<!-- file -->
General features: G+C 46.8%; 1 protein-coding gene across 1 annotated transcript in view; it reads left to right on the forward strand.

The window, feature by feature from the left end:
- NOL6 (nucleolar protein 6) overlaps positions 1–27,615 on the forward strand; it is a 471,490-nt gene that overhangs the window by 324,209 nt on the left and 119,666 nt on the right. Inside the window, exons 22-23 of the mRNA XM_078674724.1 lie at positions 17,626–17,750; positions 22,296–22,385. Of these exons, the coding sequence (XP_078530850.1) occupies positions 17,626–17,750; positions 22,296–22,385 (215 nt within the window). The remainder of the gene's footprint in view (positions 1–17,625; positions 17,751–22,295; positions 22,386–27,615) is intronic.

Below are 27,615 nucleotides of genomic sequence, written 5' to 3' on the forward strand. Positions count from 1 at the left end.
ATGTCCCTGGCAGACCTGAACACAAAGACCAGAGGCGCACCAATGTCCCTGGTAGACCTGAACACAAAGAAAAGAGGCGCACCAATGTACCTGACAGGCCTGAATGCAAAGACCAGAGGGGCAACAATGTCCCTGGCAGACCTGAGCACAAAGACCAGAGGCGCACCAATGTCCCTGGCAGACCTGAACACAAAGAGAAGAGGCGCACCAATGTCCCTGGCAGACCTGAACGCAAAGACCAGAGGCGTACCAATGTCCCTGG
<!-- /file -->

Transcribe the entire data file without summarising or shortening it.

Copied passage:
General features: G+C 46.8%; 1 protein-coding gene across 1 annotated transcript in view; it reads left to right on the forward strand.

The window, feature by feature from the left end:
- NOL6 (nucleolar protein 6) overlaps positions 1–27,615 on the forward strand; it is a 471,490-nt gene that overhangs the window by 324,209 nt on the left and 119,666 nt on the right. Inside the window, exons 22-23 of the mRNA XM_078674724.1 lie at positions 17,626–17,750; positions 22,296–22,385. Of these exons, the coding sequence (XP_078530850.1) occupies positions 17,626–17,750; positions 22,296–22,385 (215 nt within the window). The remainder of the gene's footprint in view (positions 1–17,625; positions 17,751–22,295; positions 22,386–27,615) is intronic.

Below are 27,615 nucleotides of genomic sequence, written 5' to 3' on the forward strand. Positions count from 1 at the left end.
ATGTCCCTGGCAGACCTGAACACAAAGACCAGAGGCGCACCAATGTCCCTGGTAGACCTGAACACAAAGAAAAGAGGCGCACCAATGTACCTGACAGGCCTGAATGCAAAGACCAGAGGGGCAACAATGTCCCTGGCAGACCTGAGCACAAAGACCAGAGGCGCACCAATGTCCCTGGCAGACCTGAACACAAAGAGAAGAGGCGCACCAATGTCCCTGGCAGACCTGAACGCAAAGACCAGAGGCGTACCAATGTCCCTGG